Little people, big business

Jonathan Rowe and Gary Ruskin claim that our culture of consumption is undermining parenting.

Jonathan Rowe and Gary Ruskin | November 2003 issue
Paul Kurnit is the president of KidShop, an advertising firm that specialises in marketing to children, and he has plans for our kids.
‘Kid business has become big business,’ Kurnit says. To make it even bigger, he preaches what he calls ‘surround marketing’ – saturation advertising that captures kids at every possible moment.
‘You’ve got to reach kids throughout the day – in school, as they’re shopping at the mall, or at the movies,’ says Carol Herman, a senior vice president at Grey Advertising. ‘You’ve got to become part of the fabric of their lives.’
This is what parents today are up against – corporate advertisers who seek to entwine themselves with children’s lives. By most measures, they are succeeding. Each week, the typical American child takes in some 38 hours (yes, a full work week) of commercial media, with its endless ads and come-ons. And that’s not counting the ads that commandeer their attention from billboards and the Internet, the omnipresent brand logos, and the advertising that increasingly fills the schools.
This pathology is spreading rapidly. The manufacturers of junk food target children in just about every corner of the planet. For example, Coca-Cola bought worldwide exclusive marketing rights for the movie ‘Harry Potter and the Chamber of Secrets’ for US$150 million. McDonald’s has used ‘Winnie the Pooh’, ‘101 Dalmatians’, ‘Nemo’ and the ‘Beanie Babies’, among others, to sell its high-calorie Happy Meals. Even Unicef has joined the global junk food brigade, as a partner in ‘McDonald’s World Children’s Day’. With the ubiquitous marketing for junk food, it’s no surprise that childhood obesity rates are rising – along with family conflicts over what kids will eat.
At the same time, movies have become seductive come-ons for the tobacco industry. Kids are mimics, and ad agencies know this. They know that kids who see smoking in movies are far more likely to smoke themselves. A recent study in the British medical journal Lancet found that about half of adolescents who started smoking did so because of smoking in the movies. The human toll of such marketing to teens is enormous. According to a World Health Organisation survey, about 250 million children alive today suffer from tobacco-related diseases.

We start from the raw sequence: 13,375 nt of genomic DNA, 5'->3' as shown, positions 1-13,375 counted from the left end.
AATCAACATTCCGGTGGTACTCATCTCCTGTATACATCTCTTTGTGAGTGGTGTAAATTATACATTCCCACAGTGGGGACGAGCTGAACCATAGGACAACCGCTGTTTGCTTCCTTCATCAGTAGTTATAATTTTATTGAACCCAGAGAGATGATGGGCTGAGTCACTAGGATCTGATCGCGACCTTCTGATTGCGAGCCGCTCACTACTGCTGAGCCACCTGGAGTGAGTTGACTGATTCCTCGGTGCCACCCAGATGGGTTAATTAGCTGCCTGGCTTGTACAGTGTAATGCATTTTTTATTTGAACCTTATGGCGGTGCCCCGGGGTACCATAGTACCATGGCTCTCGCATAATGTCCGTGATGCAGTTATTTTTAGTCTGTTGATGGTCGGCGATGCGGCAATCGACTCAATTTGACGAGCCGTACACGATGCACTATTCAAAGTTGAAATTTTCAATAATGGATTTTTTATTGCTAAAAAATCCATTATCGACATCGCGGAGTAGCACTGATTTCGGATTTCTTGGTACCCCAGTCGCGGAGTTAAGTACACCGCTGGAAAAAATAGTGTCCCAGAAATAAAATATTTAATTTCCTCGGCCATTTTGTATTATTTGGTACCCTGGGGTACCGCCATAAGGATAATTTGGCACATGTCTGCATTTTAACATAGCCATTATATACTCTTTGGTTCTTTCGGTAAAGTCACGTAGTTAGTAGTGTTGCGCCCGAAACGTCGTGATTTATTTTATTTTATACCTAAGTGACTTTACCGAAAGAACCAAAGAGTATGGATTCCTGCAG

The lives of Europe’s children are so saturated in advertising that when Sweden assumed the Presidency of the European Union in 2001, it proposed banning televised marketing to children. EU advertising agencies and business lobbies managed to defeat the proposal, but that it even came up is telling.
The merchandise pushers have invaded the commons of childhood, the free open spaces of imagination and play, and turned it into a free-fire zone of commercial importuning. In some quarters, this appalling situation is seen as success. ‘There have never been more ways to support marketing towards kids,’ enthuses Kidscreen, a publication for ad firms and corporations that target kids. (That there’s a market for such a publication is revealing.)
Corporate advertisers have contrived to wedge themselves into the space between parents and their children. They enlist the best psychologists and market researchers money can buy to lure kids to products and values many of us don’t approve of and even abhor. Parents find themselves in a grim daily battle to keep these forces at bay.
Not that long ago, parents actually had control over the front doors of their homes. Sure, a kid might hide a racy magazine under the mattress, but little came into the house without the parents’ okay. Even outside the home and school, for adults to approach kids with the thought of influencing them was considered an antisocial act, and offenders could be put in jail.
The invention of electronic media changed all that. The history of the last century, in fact, could be written as the story of how marketers contrived to bypass parents and speak directly to impressionable children. The front door became a permeable membrane, admitting the advertising industry to its promised land. Children are ‘natural and enthusiastic buyers’ a child psychologist wrote in the 1938 book, ‘Reaching Juvenile Markets’. For advertisers, he went on, there was a ‘tremendous sales potential’.